We do not take the word “resort” lightly. In fact, we have studiously avoided it. Common usage in the past century has gravitated to the sprawling hotel complex associated with mass tourism. But deep down, we love the word and its etymological roots. We hope to liberate it from its lingual prison.
As a noun, this word is defined by the Oxford English Dictionary (hereafter OED) as “something to which a person has recourse; an expedient, a measure.” As a verb it is defined in that dictionary as “recourse to a person or thing for aid, assistance, or the attainment of some end…also from a previous state or condition.”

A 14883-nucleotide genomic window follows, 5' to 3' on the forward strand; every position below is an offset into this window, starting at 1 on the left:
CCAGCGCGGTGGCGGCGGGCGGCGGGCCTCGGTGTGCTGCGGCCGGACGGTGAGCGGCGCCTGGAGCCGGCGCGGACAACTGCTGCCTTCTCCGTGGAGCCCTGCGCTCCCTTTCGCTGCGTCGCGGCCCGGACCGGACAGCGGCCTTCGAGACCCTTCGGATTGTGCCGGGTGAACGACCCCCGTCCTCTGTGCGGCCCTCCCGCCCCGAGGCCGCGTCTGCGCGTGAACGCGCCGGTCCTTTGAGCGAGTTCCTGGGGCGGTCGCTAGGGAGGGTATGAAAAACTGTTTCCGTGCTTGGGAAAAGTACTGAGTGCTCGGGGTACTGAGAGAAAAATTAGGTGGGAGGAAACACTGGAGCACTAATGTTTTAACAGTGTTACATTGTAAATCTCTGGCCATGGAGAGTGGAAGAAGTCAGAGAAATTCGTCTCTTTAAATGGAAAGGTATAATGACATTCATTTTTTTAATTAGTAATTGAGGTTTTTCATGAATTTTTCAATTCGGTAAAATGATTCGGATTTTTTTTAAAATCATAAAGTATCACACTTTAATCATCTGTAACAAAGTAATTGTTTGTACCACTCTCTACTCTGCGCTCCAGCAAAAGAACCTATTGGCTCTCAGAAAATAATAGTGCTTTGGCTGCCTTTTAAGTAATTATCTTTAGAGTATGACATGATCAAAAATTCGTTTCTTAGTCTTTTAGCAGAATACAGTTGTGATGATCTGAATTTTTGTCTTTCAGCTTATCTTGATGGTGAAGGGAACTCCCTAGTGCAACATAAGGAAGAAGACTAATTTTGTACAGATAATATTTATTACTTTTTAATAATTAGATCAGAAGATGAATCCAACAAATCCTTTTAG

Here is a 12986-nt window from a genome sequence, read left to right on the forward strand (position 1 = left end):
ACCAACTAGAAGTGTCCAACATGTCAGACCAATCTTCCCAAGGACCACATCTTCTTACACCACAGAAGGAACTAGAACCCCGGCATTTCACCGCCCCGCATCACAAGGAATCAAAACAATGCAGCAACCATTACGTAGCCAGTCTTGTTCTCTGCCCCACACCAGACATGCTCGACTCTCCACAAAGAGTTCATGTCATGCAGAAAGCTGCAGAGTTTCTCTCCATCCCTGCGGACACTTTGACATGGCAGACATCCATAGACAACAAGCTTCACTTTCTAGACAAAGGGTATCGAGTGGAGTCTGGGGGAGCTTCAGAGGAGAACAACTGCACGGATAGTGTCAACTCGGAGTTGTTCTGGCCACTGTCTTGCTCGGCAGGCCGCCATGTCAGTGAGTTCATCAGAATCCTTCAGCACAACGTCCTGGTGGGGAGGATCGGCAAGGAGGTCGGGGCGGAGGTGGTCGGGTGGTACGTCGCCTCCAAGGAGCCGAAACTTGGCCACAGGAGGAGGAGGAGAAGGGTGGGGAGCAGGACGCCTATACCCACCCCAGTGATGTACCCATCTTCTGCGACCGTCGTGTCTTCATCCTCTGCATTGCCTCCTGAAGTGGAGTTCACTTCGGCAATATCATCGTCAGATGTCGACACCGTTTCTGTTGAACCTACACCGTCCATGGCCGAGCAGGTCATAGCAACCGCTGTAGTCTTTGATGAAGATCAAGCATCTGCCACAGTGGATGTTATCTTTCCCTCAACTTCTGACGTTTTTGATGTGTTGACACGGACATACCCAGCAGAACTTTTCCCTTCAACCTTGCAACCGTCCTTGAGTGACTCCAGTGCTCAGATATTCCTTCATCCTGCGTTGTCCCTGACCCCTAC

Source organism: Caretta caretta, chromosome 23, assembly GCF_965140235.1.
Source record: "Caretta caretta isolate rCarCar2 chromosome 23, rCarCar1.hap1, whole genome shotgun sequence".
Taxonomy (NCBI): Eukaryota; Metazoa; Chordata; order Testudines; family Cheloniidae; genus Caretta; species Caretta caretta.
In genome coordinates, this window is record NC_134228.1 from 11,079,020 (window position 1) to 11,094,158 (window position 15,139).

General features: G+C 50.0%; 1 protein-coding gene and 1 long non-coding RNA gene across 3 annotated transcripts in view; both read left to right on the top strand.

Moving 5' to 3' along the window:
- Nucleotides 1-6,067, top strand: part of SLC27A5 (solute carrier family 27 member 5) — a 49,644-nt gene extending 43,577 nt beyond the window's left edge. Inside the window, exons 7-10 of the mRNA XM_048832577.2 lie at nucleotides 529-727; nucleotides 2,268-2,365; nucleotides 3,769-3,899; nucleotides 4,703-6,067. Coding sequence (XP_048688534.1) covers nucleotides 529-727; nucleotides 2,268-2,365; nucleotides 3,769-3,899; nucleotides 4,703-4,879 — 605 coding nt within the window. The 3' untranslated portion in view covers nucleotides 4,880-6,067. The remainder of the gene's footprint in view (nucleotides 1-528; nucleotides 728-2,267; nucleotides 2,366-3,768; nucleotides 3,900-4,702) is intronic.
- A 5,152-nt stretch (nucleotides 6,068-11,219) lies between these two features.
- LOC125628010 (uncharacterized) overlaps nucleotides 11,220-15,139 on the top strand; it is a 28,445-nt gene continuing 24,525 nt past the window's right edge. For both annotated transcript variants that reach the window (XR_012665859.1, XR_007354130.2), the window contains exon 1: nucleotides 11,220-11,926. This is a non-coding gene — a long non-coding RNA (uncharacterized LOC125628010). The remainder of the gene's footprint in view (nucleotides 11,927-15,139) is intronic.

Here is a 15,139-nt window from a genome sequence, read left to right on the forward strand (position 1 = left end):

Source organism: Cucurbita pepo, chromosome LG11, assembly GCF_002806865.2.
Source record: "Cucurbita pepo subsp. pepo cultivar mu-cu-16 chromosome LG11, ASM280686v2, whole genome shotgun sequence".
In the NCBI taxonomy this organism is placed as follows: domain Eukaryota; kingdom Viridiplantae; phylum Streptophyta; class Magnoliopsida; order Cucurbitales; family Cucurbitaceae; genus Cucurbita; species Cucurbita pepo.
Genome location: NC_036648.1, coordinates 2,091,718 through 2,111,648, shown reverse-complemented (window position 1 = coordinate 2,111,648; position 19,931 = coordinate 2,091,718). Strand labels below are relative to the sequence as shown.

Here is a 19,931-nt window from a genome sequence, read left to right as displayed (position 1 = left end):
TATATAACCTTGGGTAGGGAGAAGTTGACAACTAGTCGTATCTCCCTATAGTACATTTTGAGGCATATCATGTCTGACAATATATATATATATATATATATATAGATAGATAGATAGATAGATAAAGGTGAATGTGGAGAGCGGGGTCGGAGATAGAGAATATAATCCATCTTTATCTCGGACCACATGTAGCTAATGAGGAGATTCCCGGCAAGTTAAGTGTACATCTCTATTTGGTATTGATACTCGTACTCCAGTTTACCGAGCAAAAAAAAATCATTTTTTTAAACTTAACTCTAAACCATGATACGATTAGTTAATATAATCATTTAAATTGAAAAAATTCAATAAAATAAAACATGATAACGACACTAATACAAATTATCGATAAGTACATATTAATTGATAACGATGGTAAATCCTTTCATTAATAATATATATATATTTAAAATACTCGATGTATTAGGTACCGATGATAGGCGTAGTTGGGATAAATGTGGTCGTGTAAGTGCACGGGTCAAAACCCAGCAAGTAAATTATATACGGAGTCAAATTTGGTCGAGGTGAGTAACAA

Raxa, derived from the Sanskrit word (pronounced in that language to sound like “rock-shah”) — defined by the Cologne Lexicon to mean “guarding , watching , protecting , serving” — is a cousin of sorts to the word resort (in its older English usage). So, in the spirit of our commitment to entrepreneurial conservation, we are always on the lookout for innovative resorts by which communities nurture their traditional cultures and are stewards for their natural environments–quite a feat in this modern world, and worthy of celebration. Such resorts are at the heart of our mission–both a means and an end.